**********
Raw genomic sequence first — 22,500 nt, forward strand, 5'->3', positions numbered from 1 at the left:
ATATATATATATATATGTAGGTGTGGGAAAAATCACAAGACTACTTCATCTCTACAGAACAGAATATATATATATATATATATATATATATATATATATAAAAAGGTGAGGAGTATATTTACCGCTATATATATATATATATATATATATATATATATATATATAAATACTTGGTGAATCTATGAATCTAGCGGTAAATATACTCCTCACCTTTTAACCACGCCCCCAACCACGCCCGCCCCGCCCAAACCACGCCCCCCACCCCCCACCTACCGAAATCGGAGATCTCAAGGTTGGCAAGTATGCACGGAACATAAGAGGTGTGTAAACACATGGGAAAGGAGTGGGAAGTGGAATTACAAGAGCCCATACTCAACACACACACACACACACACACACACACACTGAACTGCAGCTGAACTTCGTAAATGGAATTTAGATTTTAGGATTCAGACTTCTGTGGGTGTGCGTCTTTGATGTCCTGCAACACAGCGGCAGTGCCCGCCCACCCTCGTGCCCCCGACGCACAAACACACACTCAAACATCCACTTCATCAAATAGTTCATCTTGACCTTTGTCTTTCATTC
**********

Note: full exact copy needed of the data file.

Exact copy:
Raw genomic sequence first — 22,500 nt, forward strand, 5'->3', positions numbered from 1 at the left:
ATATATATATATATATGTAGGTGTGGGAAAAATCACAAGACTACTTCATCTCTACAGAACAGAATATATATATATATATATATATATATATATATATATAAAAAGGTGAGGAGTATATTTACCGCTATATATATATATATATATATATATATATATATATATATAAATACTTGGTGAATCTATGAATCTAGCGGTAAATATACTCCTCACCTTTTAACCACGCCCCCAACCACGCCCGCCCCGCCCAAACCACGCCCCCCACCCCCCACCTACCGAAATCGGAGATCTCAAGGTTGGCAAGTATGCACGGAACATAAGAGGTGTGTAAACACATGGGAAAGGAGTGGGAAGTGGAATTACAAGAGCCCATACTCAACACACACACACACACACACACACACACACTGAACTGCAGCTGAACTTCGTAAATGGAATTTAGATTTTAGGATTCAGACTTCTGTGGGTGTGCGTCTTTGATGTCCTGCAACACAGCGGCAGTGCCCGCCCACCCTCGTGCCCCCGACGCACAAACACACACTCAAACATCCACTTCATCAAATAGTTCATCTTGACCTTTGTCTTTCATTC